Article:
Melinda Duckett’s family has voluntarily dismissed a federal suit against CNN and Nancy Grace accusing them of contributing to Duckett’s suicide in 2006 following aggressive questioning by Grace.
In return, CNN has agreed to create a $200,000 trust to help locating Duckett’s missing toddler Trenton, who disappeared four years ago at the age of two. If Trenton is found before the age of 13, he will be able to get the remaining proceeds from the trust at the age of 18. To date, he has not been found.
According to the Ocala Fla., newspaper:
The settlement, which still must be approved by a federal judge in Ocala, was outlined in a joint petition filed with the court Friday, a month before the start of a scheduled jury trial.
The funds, according to the agreement, will be immediately transferred to the National Center for Missing and Exploited Children if Trenton is not found by his 13th birthday, or if he is found but is not alive.
Here’s part of the written apology by the Ducketts:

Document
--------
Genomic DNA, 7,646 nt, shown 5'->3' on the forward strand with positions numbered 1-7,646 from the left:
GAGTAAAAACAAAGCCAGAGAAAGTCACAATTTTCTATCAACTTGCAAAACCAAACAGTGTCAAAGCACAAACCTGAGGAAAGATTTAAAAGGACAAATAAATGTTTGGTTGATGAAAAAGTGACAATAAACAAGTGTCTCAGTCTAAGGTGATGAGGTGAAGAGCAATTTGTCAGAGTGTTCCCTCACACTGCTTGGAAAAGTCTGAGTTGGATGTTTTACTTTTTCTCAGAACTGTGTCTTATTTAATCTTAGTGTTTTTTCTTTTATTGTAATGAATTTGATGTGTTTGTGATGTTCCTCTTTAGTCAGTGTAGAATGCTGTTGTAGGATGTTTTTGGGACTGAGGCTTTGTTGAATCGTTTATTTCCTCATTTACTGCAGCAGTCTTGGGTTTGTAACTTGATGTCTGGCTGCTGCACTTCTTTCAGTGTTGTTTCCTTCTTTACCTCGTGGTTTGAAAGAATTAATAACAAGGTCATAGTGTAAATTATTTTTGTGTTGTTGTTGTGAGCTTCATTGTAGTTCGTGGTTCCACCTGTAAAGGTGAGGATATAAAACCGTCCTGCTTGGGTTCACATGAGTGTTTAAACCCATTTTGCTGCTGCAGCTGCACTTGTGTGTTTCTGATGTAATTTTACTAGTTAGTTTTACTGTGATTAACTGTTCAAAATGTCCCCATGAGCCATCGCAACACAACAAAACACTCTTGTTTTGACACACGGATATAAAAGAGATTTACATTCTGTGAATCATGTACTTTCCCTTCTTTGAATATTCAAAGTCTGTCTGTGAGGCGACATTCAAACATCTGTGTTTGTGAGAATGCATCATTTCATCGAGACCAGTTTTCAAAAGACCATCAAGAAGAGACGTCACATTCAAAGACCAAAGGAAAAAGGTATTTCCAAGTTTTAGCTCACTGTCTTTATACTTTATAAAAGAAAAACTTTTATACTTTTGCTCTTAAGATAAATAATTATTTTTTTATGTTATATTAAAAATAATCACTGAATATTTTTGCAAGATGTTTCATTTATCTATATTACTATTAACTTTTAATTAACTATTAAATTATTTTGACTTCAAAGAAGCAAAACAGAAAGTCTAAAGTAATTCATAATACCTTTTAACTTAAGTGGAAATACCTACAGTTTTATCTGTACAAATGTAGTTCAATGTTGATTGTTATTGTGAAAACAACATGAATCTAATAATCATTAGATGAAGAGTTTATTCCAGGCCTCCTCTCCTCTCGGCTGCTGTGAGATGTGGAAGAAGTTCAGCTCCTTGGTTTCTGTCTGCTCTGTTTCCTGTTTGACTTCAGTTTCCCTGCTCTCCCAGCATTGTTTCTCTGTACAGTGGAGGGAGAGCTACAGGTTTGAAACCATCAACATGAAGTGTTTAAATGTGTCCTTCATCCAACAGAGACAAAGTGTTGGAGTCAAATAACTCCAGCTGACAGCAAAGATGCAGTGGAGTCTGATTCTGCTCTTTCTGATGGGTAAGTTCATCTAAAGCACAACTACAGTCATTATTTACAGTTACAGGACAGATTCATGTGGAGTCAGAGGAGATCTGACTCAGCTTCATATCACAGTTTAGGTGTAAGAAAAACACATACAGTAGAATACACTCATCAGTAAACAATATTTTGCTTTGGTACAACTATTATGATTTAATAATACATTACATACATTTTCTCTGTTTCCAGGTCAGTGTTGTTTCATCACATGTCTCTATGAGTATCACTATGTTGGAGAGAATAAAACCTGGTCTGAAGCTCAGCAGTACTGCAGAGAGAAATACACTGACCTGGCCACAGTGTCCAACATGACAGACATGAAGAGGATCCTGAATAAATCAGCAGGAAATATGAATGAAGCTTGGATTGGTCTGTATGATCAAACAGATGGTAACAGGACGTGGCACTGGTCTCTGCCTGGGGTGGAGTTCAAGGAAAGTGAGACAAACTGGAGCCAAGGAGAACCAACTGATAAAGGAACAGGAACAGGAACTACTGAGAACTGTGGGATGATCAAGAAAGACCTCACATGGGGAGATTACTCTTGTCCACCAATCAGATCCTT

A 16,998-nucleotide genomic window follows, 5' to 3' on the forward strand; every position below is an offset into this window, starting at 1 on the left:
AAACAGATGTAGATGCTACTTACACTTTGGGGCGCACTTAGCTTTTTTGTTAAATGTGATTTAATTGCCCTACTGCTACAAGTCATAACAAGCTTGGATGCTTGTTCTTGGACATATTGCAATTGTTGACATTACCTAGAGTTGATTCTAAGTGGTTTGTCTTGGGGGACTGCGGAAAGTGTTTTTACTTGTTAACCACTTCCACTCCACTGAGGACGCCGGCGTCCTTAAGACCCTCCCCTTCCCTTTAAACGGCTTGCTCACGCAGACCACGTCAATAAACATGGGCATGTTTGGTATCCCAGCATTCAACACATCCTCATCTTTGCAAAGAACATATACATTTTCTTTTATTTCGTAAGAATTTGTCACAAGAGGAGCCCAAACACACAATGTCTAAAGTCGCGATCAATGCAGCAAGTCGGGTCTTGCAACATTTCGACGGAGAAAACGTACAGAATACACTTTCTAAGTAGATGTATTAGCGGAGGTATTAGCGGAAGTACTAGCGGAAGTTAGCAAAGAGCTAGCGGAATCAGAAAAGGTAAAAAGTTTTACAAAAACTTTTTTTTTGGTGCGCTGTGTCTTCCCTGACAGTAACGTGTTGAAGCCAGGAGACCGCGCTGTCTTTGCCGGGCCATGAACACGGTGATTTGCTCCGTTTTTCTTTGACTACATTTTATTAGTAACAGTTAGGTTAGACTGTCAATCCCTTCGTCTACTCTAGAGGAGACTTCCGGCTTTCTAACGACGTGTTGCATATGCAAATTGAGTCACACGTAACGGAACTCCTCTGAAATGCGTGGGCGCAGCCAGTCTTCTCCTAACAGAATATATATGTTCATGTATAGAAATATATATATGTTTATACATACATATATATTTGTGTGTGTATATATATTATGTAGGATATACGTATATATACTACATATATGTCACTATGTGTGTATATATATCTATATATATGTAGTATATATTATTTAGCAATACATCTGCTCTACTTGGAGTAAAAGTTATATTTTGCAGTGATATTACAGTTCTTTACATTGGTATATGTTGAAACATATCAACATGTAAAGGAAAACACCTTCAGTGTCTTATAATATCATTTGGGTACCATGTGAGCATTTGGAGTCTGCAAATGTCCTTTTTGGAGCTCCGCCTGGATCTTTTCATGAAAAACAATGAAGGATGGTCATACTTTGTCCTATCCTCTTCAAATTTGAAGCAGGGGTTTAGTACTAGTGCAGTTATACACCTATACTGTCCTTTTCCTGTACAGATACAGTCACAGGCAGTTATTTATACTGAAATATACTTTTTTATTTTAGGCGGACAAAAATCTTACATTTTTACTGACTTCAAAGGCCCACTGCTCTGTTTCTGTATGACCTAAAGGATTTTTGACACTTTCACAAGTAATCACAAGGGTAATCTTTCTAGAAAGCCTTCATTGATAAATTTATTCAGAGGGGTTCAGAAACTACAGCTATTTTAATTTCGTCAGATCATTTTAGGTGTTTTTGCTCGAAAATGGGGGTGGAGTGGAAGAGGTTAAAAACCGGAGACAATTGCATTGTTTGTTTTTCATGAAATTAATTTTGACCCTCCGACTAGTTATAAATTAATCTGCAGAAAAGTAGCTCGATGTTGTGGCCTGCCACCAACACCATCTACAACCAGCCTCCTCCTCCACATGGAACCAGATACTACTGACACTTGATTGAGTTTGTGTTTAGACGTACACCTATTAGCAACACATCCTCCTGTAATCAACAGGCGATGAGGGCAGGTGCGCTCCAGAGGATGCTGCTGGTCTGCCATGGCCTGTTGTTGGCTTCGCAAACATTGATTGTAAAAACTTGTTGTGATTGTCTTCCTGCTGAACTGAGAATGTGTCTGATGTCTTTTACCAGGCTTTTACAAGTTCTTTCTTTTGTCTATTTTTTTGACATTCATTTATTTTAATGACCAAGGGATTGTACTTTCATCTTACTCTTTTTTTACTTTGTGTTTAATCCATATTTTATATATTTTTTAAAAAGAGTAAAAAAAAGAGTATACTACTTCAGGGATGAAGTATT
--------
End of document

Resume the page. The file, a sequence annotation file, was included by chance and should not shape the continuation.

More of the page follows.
The parties have resolved their differences and dismissal papers were filed with the federal court in Ocala Florida. After four years of litigation and
extensive discovery, the parties now agree that Nancy Grace, the producers of her program, and CNN engaged in no intentional wrongdoing in the course of dedicating a program to finding the missing toddler, as alleged in the lawsuit. Throughout the entirety of the litigation process all parties to the action acted in good faith and in the best interests of their clients. An apology has been extended to CNN and Nancy Grace to the extent that any suggestion has been made that anyone deliberately caused the family distress or Melinda Duckett’s suicide.
Grace at the time regarded Duckett with suspicion.
“Where were you?” she asked on her show. “Why aren’t you telling us where you were that day?”
Duckett the next day took a shotgun and killed herself.